After reflecting on it for a while, I have come to the conclusion that nothing has has a more profound impact on my development as an educator this year than my participation in #edchat (if you don’t know about #edchat click here and check it out). Although the chats themselves are quite stimulating, the more important thing to me has been the connections and relationships that have developed as a result of my participation. These relationships display what is best about Web 2.0 technologies, like minded people who share common passions are able to work together regardless of proximity. A few weeks ago I was able to act as a judge for a poetry contest (click here to see the winner of that contest) at a high school in Burlington, Mass. through an online interaction I had with Patrick Larkin (@bhsprincipal), in early June I will be making a presentation at a TeachMeet in Nashville, TN because of a connection that I made with Jason Bedell (@jasontbedell). I never would have been able to do these things had I not met these people, and I never would have met these people without the #edchat conversation.
That being said, the #edchat conversation can be quite overwhelming especially at first. The Twitter platform is an interesting place to hold any conversation because of it’s innate constraints, it is built for speed and economy. When I first started participating in #edchat I compared the experience to being in a gymnasium filled with educators shouting out there opinions about a topic. Sometimes I am able to hear individuals from out of the noise, then I would engage with those I heard. The #edchat community seems to have grown exponentially since then and the metaphor is more like a sports arena filled with educators shouting their opinions, but the previous philosophy still works.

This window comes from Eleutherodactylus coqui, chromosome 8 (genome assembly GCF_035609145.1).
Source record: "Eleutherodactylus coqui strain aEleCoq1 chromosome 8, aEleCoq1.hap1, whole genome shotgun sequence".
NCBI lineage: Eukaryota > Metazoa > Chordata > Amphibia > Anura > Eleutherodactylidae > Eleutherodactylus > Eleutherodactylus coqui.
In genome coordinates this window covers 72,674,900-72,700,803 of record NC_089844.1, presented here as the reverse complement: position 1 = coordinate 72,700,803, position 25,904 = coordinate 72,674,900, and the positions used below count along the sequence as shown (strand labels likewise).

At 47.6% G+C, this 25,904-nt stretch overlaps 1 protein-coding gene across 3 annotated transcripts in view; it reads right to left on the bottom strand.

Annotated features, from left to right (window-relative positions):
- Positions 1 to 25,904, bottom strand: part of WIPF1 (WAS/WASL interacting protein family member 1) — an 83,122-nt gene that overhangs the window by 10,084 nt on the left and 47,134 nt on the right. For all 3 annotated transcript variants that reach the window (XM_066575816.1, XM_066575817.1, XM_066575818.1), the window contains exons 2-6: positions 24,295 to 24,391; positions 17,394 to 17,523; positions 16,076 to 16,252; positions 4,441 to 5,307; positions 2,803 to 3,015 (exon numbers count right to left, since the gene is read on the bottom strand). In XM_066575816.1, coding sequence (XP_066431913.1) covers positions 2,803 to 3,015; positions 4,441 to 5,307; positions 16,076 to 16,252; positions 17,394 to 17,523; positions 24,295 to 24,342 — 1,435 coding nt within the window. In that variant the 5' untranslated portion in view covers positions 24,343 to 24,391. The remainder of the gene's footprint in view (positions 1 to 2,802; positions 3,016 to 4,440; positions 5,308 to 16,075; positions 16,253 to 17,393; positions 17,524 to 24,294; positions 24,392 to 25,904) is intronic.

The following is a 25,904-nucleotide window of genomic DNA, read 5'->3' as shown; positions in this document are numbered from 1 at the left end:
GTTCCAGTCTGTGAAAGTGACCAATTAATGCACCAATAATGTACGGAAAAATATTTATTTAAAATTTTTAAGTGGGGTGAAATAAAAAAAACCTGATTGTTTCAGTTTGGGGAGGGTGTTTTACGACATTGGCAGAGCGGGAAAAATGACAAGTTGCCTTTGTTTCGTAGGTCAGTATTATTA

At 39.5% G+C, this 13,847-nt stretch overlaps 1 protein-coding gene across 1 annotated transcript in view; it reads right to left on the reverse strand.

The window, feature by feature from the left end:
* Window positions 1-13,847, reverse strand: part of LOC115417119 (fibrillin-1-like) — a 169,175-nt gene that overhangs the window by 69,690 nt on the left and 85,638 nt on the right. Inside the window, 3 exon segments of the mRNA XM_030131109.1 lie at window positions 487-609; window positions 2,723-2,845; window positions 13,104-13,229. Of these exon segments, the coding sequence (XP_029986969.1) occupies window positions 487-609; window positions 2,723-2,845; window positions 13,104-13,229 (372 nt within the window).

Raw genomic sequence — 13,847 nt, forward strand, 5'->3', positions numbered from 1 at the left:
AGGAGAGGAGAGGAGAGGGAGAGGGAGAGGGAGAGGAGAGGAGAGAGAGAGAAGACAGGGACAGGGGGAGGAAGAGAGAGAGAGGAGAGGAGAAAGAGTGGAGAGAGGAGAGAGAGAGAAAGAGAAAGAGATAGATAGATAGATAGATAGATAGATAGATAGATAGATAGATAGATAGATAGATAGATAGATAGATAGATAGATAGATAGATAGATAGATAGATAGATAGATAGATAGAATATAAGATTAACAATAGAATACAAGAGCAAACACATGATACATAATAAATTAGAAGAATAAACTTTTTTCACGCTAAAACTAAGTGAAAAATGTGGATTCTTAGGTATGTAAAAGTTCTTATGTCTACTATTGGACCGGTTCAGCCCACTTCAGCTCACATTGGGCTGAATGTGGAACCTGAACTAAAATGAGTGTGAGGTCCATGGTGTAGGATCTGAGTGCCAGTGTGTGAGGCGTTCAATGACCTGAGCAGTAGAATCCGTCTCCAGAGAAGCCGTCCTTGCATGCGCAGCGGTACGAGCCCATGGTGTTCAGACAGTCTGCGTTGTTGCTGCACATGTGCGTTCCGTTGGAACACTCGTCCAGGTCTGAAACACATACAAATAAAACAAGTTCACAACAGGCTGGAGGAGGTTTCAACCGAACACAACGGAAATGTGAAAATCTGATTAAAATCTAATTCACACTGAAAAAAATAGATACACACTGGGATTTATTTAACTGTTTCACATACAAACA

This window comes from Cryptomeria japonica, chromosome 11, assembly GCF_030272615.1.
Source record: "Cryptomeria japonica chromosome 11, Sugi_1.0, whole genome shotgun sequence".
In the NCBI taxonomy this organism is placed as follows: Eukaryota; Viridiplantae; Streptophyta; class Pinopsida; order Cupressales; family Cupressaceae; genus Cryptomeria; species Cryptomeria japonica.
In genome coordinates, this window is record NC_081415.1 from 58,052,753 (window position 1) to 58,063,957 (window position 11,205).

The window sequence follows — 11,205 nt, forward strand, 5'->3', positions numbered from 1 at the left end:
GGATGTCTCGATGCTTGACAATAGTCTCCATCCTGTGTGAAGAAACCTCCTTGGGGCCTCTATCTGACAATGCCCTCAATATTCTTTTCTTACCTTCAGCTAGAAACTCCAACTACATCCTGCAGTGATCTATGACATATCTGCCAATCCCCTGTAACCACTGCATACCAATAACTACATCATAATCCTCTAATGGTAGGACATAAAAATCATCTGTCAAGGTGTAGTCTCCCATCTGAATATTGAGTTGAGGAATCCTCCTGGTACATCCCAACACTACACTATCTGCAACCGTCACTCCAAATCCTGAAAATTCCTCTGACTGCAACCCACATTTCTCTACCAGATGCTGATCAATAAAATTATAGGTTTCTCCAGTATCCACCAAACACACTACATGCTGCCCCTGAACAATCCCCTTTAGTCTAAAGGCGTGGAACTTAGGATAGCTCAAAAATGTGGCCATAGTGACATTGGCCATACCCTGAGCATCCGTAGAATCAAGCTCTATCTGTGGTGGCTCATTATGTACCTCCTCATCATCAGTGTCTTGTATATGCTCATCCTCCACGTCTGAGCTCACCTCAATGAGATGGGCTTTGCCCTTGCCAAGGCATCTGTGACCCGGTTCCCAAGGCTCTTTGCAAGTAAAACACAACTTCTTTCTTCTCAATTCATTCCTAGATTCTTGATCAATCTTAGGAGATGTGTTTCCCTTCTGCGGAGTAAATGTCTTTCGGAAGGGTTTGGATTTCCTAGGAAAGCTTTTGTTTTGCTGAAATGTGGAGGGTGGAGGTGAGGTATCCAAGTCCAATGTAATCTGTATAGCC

So here are my tips for making #edchat a more rewarding experience for you.
- Pick a client program that works for you. I personally use Tweetdeck with columns set up to follow the hashtag and certain people. Others I know prefer to use Tweetgrid (here is a great tutorial), still others use the web interface. Use whatever medium works for you, the important thing is that it refreshes frequently to keep up with the conversation.
- More important than the client you choose, is HOW you participate, this is what I do:
- Follow the moderators! The moderators for the conversation will be announced before the chat begins. Pay attention to the #edchat hashtag before the conversation starts to learn who the moderators are. Follow the moderators by creating a search for them. The moderators do a great job of keeping the conversation moving by asking questions. When they ask a question reply directly to them with an answer.
- Pick a few people to interact with. Realize that you are not going to be able to interact with everyone in the #edchat gymnasium. Follow the conversation an pick a few tweets that you find particularly interesting and respond to them. If the person who sent the original tweet replies to your reply you have started a conversation. Likewise if someone replies to one of your tweets, reply back to them to continue the conversation.
- Don’t share links during the conversation. The #edchat hashtag has become more than a weekly conversation. It is used all the time to tag something that might be useful for educators. But speed is of the essence during the conversation itself and links slow the conversation down. If you take the time to find a link and post it you will miss something, if you click on a link during the conversation you are missing something. Save your links until after the conversation is over.
- Follow the people who you interacted with. This is a great way to build your PLN. You want to fill your PLN with people who are willing to engage with you and I have found this to be an extremely effective method of discovering great people.